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The flotilla gathered at Inishbofin inner quay includes (left to right) the Arctic voyaging Arctic Fern (John Coyle), Dr Michael Brogan's ketch-rigged Galway hooker Mac Duach, the high latitudes cruiser Northabout (Jarlath Cunnane) and the Vancouver 28 Colla Voce (Pat Lavelle). Photo: Geraldine Hennigan

Of course, the dictating factor on any coastal marina is dealing with the ever present tides, but every cruising enthusiast likes to take a photo of their favourite little quayside in the convenience of high tide on a summer's day. Norman Kean has indulged the ICC's active western membership with a happy snap of some very distinguished boats rafted up at high water at the inner quay at Inishbofin, with Day's pub only a matter of yards away, and all well with the world until the tide falls. Even then, it's not the worst place to dry out alongside, and you'll note that Pat Lavelle's Vancouver 28 Colla Voce is a Bofin regular, and has a leg fitted.

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Rosmoney's brand new pontoon. The boat is a 17ft French-designed pram built by Jarlath Cunnane Photo: Rory Casey

On up the coast, the new pontoon at Rosmoney Quay among the islands at the head of Clew Bay beside Mayo SC's well-filled anchorage was commissioned too late to be included in the new ICC book. But we have it here just to show that sometimes it is possible to draw level with the Kean machine, even if you never actually get ahead. MSC Commodore Rory Casey says that it's such a success they're going to have to be very careful that people don't hog it, but instead clear out just as soon as they've completed the essential tasks it's designed to facilitate.

Sligo has been a port seldom enough visited by cruising yachts. It's way off the beaten track if you're determinedly on the round Ireland circuit, and the two main sailing centres in the area – Rosses Point and Mullaghmore – have sometimes uncomfortable anchorages, Mullaghmore being open to the north, while the Rosses Point moorings are very tide rode.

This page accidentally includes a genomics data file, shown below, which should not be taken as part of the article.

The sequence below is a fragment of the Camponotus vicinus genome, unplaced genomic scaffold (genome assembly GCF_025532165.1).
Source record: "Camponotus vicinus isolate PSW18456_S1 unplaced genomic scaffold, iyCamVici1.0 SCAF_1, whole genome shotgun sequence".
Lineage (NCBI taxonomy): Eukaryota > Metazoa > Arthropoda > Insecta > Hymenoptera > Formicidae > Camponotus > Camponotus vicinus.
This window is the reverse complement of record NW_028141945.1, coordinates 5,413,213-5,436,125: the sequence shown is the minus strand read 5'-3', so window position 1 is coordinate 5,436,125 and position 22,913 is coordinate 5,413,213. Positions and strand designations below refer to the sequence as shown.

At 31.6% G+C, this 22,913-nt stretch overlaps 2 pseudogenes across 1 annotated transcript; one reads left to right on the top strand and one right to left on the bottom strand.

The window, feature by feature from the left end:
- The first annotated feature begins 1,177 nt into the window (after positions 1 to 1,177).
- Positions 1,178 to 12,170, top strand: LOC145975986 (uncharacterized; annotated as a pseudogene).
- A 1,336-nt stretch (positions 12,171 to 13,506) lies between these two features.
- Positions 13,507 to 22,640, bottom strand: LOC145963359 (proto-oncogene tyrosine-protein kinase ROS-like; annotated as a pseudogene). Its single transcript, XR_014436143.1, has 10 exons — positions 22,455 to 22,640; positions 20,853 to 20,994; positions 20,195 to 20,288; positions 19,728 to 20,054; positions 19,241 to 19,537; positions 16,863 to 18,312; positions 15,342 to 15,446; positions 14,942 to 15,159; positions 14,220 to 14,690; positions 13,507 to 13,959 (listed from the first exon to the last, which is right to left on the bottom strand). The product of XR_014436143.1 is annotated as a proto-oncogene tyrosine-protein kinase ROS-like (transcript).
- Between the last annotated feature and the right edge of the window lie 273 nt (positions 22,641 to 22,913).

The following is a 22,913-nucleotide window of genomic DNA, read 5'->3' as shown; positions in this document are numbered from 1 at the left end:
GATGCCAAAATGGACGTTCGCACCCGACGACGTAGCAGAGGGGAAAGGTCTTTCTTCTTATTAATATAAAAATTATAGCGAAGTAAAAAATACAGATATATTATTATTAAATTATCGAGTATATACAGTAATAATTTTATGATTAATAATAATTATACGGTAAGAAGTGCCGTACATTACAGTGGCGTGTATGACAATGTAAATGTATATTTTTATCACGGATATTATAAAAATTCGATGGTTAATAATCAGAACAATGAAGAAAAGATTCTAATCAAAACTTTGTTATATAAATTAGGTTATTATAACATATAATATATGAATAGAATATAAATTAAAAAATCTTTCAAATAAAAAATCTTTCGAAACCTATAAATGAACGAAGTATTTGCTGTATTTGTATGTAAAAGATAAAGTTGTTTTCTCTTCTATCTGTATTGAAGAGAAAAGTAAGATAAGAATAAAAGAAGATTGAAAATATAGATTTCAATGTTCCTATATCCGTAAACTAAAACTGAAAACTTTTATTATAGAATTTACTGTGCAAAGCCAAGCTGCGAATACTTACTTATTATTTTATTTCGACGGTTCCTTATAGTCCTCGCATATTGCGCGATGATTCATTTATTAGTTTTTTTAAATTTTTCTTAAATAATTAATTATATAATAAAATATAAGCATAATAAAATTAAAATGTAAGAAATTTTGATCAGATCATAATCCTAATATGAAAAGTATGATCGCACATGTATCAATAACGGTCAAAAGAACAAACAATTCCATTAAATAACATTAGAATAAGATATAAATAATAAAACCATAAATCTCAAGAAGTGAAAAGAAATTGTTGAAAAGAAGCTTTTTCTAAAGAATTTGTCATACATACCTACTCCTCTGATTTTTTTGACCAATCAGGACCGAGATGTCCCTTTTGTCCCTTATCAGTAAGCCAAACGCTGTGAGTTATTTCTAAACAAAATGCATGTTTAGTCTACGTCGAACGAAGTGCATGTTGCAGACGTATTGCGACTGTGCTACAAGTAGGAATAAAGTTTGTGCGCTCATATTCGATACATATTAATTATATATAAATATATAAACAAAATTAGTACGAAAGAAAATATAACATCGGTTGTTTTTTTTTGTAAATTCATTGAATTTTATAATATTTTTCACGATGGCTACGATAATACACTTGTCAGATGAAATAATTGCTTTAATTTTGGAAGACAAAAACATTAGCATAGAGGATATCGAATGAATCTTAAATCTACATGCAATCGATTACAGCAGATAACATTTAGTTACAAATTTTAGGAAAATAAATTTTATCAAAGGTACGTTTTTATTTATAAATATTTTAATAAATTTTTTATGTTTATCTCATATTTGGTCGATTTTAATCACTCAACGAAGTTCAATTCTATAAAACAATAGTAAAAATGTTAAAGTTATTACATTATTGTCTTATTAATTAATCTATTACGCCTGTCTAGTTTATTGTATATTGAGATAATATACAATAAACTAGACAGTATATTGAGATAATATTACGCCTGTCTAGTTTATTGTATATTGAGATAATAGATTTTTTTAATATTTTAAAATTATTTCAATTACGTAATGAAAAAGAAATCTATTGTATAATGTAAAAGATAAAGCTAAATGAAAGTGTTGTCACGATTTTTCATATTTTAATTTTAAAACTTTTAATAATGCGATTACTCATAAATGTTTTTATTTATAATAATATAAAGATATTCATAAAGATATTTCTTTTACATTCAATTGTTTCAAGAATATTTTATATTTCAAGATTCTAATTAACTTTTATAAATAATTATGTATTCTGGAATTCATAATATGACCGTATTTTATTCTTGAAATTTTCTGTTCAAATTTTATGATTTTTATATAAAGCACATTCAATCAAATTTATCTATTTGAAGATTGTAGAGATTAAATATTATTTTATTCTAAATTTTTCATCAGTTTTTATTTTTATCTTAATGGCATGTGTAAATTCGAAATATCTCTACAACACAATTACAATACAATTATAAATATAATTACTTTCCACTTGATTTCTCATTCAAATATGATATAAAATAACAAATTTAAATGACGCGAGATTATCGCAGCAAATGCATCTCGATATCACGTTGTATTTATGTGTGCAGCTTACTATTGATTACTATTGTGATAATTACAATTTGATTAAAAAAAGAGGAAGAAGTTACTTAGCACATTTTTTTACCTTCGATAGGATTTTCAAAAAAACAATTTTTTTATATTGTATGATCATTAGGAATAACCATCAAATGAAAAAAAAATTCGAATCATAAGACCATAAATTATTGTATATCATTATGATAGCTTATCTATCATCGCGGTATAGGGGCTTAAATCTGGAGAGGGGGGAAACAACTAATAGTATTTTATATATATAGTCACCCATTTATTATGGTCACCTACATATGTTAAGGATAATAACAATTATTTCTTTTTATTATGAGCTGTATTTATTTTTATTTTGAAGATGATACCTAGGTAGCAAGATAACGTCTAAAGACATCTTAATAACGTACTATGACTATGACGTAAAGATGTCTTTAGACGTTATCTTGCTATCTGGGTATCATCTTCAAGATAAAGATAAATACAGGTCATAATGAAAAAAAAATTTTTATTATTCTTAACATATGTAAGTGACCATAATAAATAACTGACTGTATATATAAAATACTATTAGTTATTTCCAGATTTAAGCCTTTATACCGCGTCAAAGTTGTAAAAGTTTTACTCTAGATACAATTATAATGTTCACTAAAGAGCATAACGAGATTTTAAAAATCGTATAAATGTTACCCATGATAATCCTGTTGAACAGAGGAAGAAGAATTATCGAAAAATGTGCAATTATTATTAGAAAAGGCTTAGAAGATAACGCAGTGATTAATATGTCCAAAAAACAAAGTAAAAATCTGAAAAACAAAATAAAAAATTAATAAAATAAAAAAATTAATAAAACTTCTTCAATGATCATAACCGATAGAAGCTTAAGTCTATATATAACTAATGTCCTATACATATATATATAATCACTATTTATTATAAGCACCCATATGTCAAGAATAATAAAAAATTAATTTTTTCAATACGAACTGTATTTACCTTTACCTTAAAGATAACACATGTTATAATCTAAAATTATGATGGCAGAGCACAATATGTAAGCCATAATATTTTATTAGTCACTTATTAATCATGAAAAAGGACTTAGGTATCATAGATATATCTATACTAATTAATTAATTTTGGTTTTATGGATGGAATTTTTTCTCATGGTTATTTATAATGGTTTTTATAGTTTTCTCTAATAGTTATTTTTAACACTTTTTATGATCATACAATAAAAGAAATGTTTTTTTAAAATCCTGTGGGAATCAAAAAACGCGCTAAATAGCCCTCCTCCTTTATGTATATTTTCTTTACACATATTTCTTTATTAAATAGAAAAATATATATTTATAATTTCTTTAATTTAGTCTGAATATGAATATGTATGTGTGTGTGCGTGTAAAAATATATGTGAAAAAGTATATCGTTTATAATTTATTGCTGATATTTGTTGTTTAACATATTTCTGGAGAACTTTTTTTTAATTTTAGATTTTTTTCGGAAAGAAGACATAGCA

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The pontoon in the heart of Sligo provides excellent access to an interesting town Photo: W M Nixon

But now there's a pontoon in Sligo itself, which is so handy that Darryl Hughes, the owner of the beautifully-restored 1937 43ft Tyrrell ketch Maybird, bases himself there when he makes his annual visit to the Yeats Summer School at the end of July. He's still the only Yeats aficionado who sails to the Summer School, but it's early days yet – the pontoon is still thought of as new.

Up the coast at Mullaghmore, they've worked a little miracle. The harbour is very much a drying basin, and the anchorage off it can be mighty lumpy. But with some judicious use of quite a lot of rock armour, they've created snug little corner just outside the harbour mouth and installed a fine big pontoon. The depth alongside may go down to 0.6 metres on the lowest tides, but most of the time most boats can nip alongside for convenient embarkation and unloading, and it's a major convenience and safety addition to the facilities of the harbour.

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The new pontoon just outside the entrance to Mullaghmore Harbour is a boon for all boat users

From the head of Donegal Bay right round to Lough Swilly, there are some fine harbours, but there isn't another dedicated recreational boating pontoon until you get to Rathmullan in Lough Swilly, with Fahan Marina just across the way. It's only a matter of time before something is installed in Killybegs, and Burtonport up in that lovely area of The Rosses would be strategically useful and the logical place for some facility, ideally one where a boat could be left.

However, up there in that remotest corner of the remote northwest, one of my most convenient crew changes was done at the little fishing port of Kincasslagh. It must be the nearest port to Carrickfin airport, and that's very useful for crews linking to or from Dublin, for this place is cut off by the mountains from any direct roads. Time passes easily as you get up to speed with all the news of The Rosses at Iggy's bar in Kincasslagh, and if there's further delay you can always go and say hello to Daniel O'Donnell who lives nearby. He can tell you more Daniel O'Donnell jokes than anyone else, and tell them better too.

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The 13th Edition of the Irish Cruising Club Sailing Directions for the South & West Coasts of Ireland is on sale at €29.95 from all good chandlers or bookshops, or direct from www.iccsailingbooks.com

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Afloat's Marina Guide Online

We're keen to get reader input on their marina experiences too so we can build a comprehensive picture of the Irish coastal marina and pontoon scene. Can you update our readers with extra information? If so please leave your comments in the box provided for each marina/pontoon listed.